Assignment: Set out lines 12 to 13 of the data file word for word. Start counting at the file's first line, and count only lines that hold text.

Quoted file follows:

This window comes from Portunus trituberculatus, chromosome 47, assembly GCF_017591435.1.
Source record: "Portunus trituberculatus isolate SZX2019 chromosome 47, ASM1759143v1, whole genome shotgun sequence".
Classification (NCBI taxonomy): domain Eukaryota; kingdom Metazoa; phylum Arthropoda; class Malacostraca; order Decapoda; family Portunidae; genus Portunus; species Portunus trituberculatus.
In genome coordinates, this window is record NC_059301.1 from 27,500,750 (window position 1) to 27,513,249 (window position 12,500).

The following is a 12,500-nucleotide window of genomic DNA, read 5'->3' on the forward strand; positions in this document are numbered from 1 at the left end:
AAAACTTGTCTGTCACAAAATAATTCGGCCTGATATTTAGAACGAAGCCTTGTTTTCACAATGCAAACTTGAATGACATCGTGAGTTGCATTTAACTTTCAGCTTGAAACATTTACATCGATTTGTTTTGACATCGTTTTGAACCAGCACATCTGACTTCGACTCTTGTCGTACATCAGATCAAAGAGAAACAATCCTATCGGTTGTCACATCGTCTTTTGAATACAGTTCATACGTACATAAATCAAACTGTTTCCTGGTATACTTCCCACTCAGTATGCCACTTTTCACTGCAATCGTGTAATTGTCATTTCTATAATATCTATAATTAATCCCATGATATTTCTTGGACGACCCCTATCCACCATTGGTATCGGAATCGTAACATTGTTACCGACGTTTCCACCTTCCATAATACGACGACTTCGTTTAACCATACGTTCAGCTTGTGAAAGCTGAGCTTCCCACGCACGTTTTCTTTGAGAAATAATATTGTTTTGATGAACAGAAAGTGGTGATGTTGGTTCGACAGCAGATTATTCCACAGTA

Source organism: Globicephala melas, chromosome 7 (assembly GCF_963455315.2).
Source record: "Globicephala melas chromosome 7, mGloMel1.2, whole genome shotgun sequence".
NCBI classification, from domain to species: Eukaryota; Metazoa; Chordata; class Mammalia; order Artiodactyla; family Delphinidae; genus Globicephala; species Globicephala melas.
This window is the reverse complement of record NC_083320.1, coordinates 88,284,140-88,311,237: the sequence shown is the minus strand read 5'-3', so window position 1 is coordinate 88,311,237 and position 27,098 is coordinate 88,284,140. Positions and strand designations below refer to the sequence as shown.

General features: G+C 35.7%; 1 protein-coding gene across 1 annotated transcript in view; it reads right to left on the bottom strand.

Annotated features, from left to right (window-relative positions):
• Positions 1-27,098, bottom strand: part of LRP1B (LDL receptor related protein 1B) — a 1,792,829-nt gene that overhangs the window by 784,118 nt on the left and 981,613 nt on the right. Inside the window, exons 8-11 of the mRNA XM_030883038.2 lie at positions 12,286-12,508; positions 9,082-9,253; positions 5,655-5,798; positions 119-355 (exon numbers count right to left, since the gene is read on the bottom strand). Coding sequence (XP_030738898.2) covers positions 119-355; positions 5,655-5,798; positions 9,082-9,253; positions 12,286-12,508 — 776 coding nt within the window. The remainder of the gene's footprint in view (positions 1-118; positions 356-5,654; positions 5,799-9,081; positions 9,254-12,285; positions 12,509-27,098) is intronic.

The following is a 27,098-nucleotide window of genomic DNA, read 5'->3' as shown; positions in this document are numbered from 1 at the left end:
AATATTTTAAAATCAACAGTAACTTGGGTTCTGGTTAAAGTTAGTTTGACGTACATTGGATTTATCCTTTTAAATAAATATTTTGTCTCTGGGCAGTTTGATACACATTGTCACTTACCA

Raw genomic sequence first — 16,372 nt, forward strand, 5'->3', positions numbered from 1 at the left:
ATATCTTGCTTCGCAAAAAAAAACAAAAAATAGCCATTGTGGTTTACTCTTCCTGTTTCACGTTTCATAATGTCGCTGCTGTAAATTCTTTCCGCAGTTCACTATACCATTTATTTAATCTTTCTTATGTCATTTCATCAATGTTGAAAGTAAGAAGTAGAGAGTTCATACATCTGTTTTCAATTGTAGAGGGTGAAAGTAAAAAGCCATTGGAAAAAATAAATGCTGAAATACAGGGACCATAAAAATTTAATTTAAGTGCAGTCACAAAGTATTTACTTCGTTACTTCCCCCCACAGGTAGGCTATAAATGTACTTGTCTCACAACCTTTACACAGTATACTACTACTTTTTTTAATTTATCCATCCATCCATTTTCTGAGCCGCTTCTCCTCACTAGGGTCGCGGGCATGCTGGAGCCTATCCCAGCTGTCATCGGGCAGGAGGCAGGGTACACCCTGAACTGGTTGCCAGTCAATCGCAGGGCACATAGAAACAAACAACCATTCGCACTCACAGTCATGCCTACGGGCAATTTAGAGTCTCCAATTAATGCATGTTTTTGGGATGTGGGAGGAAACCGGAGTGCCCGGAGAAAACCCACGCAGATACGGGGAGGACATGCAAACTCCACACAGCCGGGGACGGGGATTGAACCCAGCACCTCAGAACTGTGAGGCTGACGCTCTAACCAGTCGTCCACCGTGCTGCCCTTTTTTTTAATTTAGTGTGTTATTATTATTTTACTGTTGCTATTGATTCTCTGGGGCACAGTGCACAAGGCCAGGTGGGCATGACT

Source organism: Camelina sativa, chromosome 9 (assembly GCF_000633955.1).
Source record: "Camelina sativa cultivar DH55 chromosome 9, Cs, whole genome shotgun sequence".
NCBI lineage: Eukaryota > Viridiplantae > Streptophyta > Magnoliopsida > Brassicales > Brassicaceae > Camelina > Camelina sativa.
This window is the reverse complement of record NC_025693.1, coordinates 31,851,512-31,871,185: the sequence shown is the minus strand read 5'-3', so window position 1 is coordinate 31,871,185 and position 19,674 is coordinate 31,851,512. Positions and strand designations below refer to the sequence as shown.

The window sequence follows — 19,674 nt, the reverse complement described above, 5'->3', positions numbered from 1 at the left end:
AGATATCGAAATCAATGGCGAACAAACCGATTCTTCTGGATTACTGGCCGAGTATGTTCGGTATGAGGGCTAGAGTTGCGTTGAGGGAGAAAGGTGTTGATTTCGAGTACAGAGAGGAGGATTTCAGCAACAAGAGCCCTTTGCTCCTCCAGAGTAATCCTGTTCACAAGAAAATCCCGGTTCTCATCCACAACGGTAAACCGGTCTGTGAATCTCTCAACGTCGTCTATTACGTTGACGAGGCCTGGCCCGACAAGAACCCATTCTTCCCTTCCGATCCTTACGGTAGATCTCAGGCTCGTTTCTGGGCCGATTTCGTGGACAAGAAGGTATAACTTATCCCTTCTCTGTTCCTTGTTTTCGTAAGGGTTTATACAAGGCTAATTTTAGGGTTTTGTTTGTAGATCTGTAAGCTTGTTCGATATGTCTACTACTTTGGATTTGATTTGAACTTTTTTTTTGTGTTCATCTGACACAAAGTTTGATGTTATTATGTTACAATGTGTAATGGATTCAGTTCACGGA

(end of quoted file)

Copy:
Annotated features, from left to right (window-relative positions):
• Positions 1-27,098, bottom strand: part of LRP1B (LDL receptor related protein 1B) — a 1,792,829-nt gene that overhangs the window by 784,118 nt on the left and 981,613 nt on the right. Inside the window, exons 8-11 of the mRNA XM_030883038.2 lie at positions 12,286-12,508; positions 9,082-9,253; positions 5,655-5,798; positions 119-355 (exon numbers count right to left, since the gene is read on the bottom strand). Coding sequence (XP_030738898.2) covers positions 119-355; positions 5,655-5,798; positions 9,082-9,253; positions 12,286-12,508 — 776 coding nt within the window. The remainder of the gene's footprint in view (positions 1-118; positions 356-5,654; positions 5,799-9,081; positions 9,254-12,285; positions 12,509-27,098) is intronic.